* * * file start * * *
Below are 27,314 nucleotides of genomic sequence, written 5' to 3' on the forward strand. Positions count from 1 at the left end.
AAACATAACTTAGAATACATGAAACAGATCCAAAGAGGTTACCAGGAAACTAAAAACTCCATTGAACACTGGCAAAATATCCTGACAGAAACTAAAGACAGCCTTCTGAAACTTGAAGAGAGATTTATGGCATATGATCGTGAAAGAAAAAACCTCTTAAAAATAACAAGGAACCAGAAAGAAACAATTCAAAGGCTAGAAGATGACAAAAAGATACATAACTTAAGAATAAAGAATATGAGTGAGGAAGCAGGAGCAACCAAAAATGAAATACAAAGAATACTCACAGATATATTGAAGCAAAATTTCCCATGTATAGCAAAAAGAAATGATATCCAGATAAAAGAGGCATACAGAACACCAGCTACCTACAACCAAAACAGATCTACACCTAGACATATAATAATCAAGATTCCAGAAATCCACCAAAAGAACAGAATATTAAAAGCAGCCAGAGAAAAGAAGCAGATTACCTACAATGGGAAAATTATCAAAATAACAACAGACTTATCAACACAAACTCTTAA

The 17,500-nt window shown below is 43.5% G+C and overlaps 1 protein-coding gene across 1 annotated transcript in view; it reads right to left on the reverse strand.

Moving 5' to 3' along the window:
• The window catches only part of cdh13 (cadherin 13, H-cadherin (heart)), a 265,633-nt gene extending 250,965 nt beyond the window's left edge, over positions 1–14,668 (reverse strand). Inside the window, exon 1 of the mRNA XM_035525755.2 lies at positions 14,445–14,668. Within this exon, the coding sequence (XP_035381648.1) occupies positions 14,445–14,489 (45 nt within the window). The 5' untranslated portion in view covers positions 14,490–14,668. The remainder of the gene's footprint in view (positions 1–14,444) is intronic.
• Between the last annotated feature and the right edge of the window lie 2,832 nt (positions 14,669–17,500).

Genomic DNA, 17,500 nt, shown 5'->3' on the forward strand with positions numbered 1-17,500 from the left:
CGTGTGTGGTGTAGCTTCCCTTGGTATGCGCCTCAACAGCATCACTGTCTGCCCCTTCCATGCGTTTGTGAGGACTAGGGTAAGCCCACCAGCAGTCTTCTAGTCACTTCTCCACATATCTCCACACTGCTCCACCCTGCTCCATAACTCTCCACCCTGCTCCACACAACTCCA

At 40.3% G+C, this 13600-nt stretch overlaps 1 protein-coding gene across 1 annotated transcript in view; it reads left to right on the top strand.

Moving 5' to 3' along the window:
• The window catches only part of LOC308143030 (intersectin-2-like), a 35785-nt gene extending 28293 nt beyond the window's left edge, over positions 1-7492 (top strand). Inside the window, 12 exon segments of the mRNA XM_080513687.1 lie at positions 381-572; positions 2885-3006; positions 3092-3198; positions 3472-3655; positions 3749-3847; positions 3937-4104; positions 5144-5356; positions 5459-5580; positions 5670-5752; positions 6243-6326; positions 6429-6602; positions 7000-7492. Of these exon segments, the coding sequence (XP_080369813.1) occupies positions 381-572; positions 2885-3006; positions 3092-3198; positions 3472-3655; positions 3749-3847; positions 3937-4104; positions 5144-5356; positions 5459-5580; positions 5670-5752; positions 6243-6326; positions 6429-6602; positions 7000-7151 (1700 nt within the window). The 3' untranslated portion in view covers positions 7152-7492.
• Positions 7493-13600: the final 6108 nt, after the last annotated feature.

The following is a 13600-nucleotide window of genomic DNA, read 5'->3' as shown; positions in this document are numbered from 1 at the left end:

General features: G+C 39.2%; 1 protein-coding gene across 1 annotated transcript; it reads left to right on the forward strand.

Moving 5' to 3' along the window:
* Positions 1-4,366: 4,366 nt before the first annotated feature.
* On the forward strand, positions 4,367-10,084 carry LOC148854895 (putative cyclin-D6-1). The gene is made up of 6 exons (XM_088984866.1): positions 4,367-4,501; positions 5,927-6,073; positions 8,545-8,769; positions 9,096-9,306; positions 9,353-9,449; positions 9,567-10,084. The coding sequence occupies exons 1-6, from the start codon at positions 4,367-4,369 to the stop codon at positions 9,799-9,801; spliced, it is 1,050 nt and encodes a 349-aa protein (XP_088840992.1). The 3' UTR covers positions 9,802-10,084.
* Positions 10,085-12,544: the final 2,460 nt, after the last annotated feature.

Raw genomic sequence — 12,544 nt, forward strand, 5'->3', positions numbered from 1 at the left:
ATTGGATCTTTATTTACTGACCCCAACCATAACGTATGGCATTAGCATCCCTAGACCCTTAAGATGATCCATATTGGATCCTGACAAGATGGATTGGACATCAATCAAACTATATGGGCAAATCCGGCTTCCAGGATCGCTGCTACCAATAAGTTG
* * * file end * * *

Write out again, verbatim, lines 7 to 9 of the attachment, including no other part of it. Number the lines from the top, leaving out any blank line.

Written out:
Genomic DNA, 17,500 nt, shown 5'->3' on the forward strand with positions numbered 1-17,500 from the left:
CGTGTGTGGTGTAGCTTCCCTTGGTATGCGCCTCAACAGCATCACTGTCTGCCCCTTCCATGCGTTTGTGAGGACTAGGGTAAGCCCACCAGCAGTCTTCTAGTCACTTCTCCACATATCTCCACACTGCTCCACCCTGCTCCATAACTCTCCACCCTGCTCCACACAACTCCA

At 40.3% G+C, this 13600-nt stretch overlaps 1 protein-coding gene across 1 annotated transcript in view; it reads left to right on the top strand.